– Production perks. The simplistic quality of much of the film’s houses and interior designs give a clean slate feeling that feeds into the abstractly unnerving circumstance surrounding much of its environment. This is seen through an unnatural green color that is sickly to look at, but too unusual to look away. As for the interiors, the designs are anything but hideous, they just lack any kind of warmth and the overall feeling of home. They’re blank slates of a house that internally never feels like a home. The fake grass and contradicting hue of the movie’s color pallet also solidifies an off-balance and isolated quality to the characters’ presence, complete with shadows cast unnaturally that make the complex feel like a set instead of a fully realized community of families and townhouses. Feeding into this notion is the complete absence of sound around our characters, which not only cements the extraordinary despair of their situation, but also feeds into the isolation that makes each of their vocal deliveries and steps that echo like a cave dwelling capacity.
– Audio spins. Similar to what the movie’s sound editing does in articulating the loneliness of the couple’s despair, the mixing technicalities also submit a unique gimmick that distorts and defines one character who moves into frame early on during the movie’s second act. This character is of course the little boy who the couple are forced to raise against their will, who is able to authenticate each of their vocal capacities while mimicking their familiar lines of dialogue. This not only plays into the mentality that children are sponges who soak up everything about their adult counterparts, but also renders this child character disturbingly effective in illustrating something bizarrely different about him that keeps the couple from fully investing into his love. The A.D.R used for the method is intentionally forced and often doesn’t line up with the child actor’s mouth movements of said lines, but it’s the tones that emit from him that make it especially effective in attaining tones we didn’t expect from a child, and serves as one more reminder inside of this world that nothing is as it seems.
– LOR-CAN. This is my first experience with the work of Finnegan’s direction, but many things become apparent in this one single solitary idea that resonates in the movie’s material. For one, Finnegan has an unapologetic unfairness that he settles with life that weighs heavily on the actions of the protagonists, stirring a tragic element to their dreaded dispositions despite it being anything but an immediate death sentence. Lorcan also shines at taking something serene and normal like suburbia, and morphing it into something downright horrific to make you never look at it the same way again. This is a staple of great horror directors, especially when you compare it to the waters of “Jaws”, or the showers of “Psycho”, and even with a man who directs only his third feature length presentation, there’s no shortage of subliminal depth and sociological commentary that make him a sought after storyteller for decades to come.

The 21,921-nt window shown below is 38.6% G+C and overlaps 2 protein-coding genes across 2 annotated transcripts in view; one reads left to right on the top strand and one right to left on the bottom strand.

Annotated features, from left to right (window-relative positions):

– Open-ended. This isn’t just referring to an ending that lacked an exclamation point in its permanency, but also in the many subplots and story points that are given ample bits of screen time only to disappear completely from the clarity of the film’s underdeveloped third act. I’m not someone who expects answers and exposition to be spoon-fed through me throughout every film, but too much here is left unaddressed when it feels like it was inevitably leading to bigger and better things, and I can’t escape this disappointing feeling that a great idea wasn’t fully followed through with for how much, if any of this, was possible in the first place. Especially during said third act, where the movie’s reality becomes distorted after one property-stretching act, the film just kind of wants us to believe that anything is possible in this world just because. It all feels inconsistent with the realistic touches used during the film’s first two acts, and unfortunately falls flat in what should be its most climatic moments.
– Skewered translation. As previously mentioned, this is an original and entertainingly nourishing idea by Finnegan, who reveals the emptiness behind the white picket fence dream. However, his execution isn’t free from problematic blandness that especially catches up to his screenplay abruptly during the middle of the film. For roughly thirty minutes of run time in a 92 minute presentation, nothing is progressed in a way that satisfyingly ties us over in the evolution of its gimmick. This will unfortunately test audiences during their peak curiosity, leading to very little satisfying results during a time when the mystery feels its sharpest, and clarity requiring resolve as the film moves towards its finale. It makes the film feel like it would be better suited for a “Black Mirror” episode instead of a feature length presentation, and doesn’t supplant its stationary idea with anything that can support it during expositional times.
My Grade: 8/10 or B+